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The IUP Journal of Mechanical Engineering
Implementation of Nocturnal Radiative Cooling System with Different Thickness Radiators for Indian Climate: A Feasibility Study
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The paper evaluates the feasibility of implementing nocturnal radiative cooling system for air comfort application. Mechanical air conditioners are conventional in creating thermal comfort but are energy-intensive and hence harmful to the ecological system. Therefore, passive cooling can be adopted as a viable alternative to conventional cooling system. Heat flow through the roof contributes to the total heat gain of a building. The contribution becomes more severe for single story houses covered by metal sheet roofing. An aluminum nocturnal radiator thickness of 0.44 mm and 0.55 mm, painted with an appropriate white paint, was established on the roof. The lightweight metallic radiator was used for cooling the ambient air below its initial temperature. Consequently, this environment-friendly and highly-efficient system can reduce the use of mechanical vapor compression systems. Roofs of buildings radiate heat day and night at a rate of up to 75 W/m2. Generally, most locations can provide net night sky radiation above 60 W/m2, while the nocturnal coolers have the potential of reducing space temperatures by 2 to 4 °C and can yield 14-48% savings in the energy demand of a building.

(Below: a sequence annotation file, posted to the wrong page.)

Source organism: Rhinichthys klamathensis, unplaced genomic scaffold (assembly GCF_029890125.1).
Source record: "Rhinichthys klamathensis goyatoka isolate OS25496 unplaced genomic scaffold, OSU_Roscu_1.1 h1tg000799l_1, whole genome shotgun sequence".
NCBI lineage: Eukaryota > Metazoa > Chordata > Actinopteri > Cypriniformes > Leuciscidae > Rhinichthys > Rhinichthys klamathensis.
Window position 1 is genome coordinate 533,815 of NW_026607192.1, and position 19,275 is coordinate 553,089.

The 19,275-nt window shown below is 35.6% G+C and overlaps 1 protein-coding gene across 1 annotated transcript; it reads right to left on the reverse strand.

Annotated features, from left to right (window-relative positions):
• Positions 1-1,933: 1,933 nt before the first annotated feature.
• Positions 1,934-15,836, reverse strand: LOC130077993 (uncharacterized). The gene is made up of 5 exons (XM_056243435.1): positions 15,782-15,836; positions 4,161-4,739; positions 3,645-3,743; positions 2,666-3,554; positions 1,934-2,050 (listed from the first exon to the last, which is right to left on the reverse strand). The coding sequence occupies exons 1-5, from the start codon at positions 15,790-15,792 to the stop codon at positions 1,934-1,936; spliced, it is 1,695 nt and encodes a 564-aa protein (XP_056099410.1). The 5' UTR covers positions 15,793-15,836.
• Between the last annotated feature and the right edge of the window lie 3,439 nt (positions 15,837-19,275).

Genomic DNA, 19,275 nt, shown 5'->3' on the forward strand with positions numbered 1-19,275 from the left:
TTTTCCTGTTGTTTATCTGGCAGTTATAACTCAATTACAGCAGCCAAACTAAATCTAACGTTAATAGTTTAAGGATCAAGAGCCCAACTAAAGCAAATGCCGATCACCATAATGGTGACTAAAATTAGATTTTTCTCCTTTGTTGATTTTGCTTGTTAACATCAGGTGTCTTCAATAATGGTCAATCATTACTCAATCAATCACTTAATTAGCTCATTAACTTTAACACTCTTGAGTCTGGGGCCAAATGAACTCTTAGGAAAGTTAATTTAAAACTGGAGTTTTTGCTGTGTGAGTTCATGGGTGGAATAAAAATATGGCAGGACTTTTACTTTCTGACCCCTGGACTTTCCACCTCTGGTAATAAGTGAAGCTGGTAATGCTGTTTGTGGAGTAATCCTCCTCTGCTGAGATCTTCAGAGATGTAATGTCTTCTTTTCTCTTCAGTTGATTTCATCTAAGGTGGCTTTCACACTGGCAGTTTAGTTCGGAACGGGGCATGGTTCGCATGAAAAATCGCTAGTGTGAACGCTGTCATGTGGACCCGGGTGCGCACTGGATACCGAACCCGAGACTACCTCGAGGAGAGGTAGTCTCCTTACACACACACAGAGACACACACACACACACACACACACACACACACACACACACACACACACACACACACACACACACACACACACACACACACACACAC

The problem of climatic change due to consumption of fossil fuels combined with the resources’ depletion leads to a growing need for replacement of conventional energy consumption activities with those that use natural means. Cooling or heating of indoor spaces in order to achieve indoor favorable conditions demand a great amount of energy as cooling or heating loads. The demand for cooling loads, particularly, may be remarkably increased for urban buildings because of the ‘‘heat island’’ effect, so the use of techniques for cooling combined with physical processes—passive techniques—is an attempt to sufficiently restrict the energy consumption in the buildings’ sector. Passive cooling of buildings can achieve remarkable thermal comfort during summer with a great reduction of cooling loads. Heat dissipation techniques are based on the transfer of a building’s excess heat to a lower temperature environmental sink, as the ambient air, water, ground and sky. In case, the sink is sky, heat dissipation is carried out by a longwave radiation from a building to the sky (radiative cooling) (Frank, 2011). The sky temperature is usually lower than the temperature of most objects on the earth, so any ordinary surface that ‘‘sees’’ the sky has a net longwave radiant loss. Despite this radiative loss, the surface does not obtain lower temperature throughout the 24 h daily cycle, as the incoming solar radiation during the daytime is greater than the net longwave radiation loss.

 
 

Passive cooling, Energy conservation, Human comfort, Nocturnal, Sky radiation.